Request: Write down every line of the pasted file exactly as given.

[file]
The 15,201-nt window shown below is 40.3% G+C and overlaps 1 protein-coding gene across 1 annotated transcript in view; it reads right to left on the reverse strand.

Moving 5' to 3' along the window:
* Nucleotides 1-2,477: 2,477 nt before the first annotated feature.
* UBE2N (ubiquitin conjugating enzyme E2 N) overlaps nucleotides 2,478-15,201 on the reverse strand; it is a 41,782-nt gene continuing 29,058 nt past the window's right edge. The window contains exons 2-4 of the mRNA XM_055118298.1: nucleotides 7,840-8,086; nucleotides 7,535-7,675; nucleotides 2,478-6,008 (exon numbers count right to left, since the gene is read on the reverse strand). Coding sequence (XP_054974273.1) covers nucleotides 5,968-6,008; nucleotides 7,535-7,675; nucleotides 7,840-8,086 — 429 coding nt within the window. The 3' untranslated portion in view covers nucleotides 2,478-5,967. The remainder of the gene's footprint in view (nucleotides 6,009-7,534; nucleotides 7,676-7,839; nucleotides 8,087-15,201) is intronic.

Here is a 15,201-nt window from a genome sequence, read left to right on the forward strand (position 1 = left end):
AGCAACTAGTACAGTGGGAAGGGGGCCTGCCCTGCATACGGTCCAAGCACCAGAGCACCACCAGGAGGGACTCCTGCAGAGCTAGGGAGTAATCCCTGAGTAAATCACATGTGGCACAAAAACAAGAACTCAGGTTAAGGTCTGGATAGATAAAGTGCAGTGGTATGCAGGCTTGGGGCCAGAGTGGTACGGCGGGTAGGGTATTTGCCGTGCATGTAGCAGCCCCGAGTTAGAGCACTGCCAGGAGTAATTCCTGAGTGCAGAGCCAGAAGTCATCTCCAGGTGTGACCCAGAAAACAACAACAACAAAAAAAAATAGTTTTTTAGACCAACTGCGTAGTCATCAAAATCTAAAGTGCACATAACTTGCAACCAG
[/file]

The 15,201-nt window shown below is 40.3% G+C and overlaps 1 protein-coding gene across 1 annotated transcript in view; it reads right to left on the reverse strand.

Moving 5' to 3' along the window:
* Nucleotides 1-2,477: 2,477 nt before the first annotated feature.
* UBE2N (ubiquitin conjugating enzyme E2 N) overlaps nucleotides 2,478-15,201 on the reverse strand; it is a 41,782-nt gene continuing 29,058 nt past the window's right edge. The window contains exons 2-4 of the mRNA XM_055118298.1: nucleotides 7,840-8,086; nucleotides 7,535-7,675; nucleotides 2,478-6,008 (exon numbers count right to left, since the gene is read on the reverse strand). Coding sequence (XP_054974273.1) covers nucleotides 5,968-6,008; nucleotides 7,535-7,675; nucleotides 7,840-8,086 — 429 coding nt within the window. The 3' untranslated portion in view covers nucleotides 2,478-5,967. The remainder of the gene's footprint in view (nucleotides 6,009-7,534; nucleotides 7,676-7,839; nucleotides 8,087-15,201) is intronic.

Here is a 15,201-nt window from a genome sequence, read left to right on the forward strand (position 1 = left end):
AGCAACTAGTACAGTGGGAAGGGGGCCTGCCCTGCATACGGTCCAAGCACCAGAGCACCACCAGGAGGGACTCCTGCAGAGCTAGGGAGTAATCCCTGAGTAAATCACATGTGGCACAAAAACAAGAACTCAGGTTAAGGTCTGGATAGATAAAGTGCAGTGGTATGCAGGCTTGGGGCCAGAGTGGTACGGCGGGTAGGGTATTTGCCGTGCATGTAGCAGCCCCGAGTTAGAGCACTGCCAGGAGTAATTCCTGAGTGCAGAGCCAGAAGTCATCTCCAGGTGTGACCCAGAAAACAACAACAACAAAAAAAAATAGTTTTTTAGACCAACTGCGTAGTCATCAAAATCTAAAGTGCACATAACTTGCAACCAG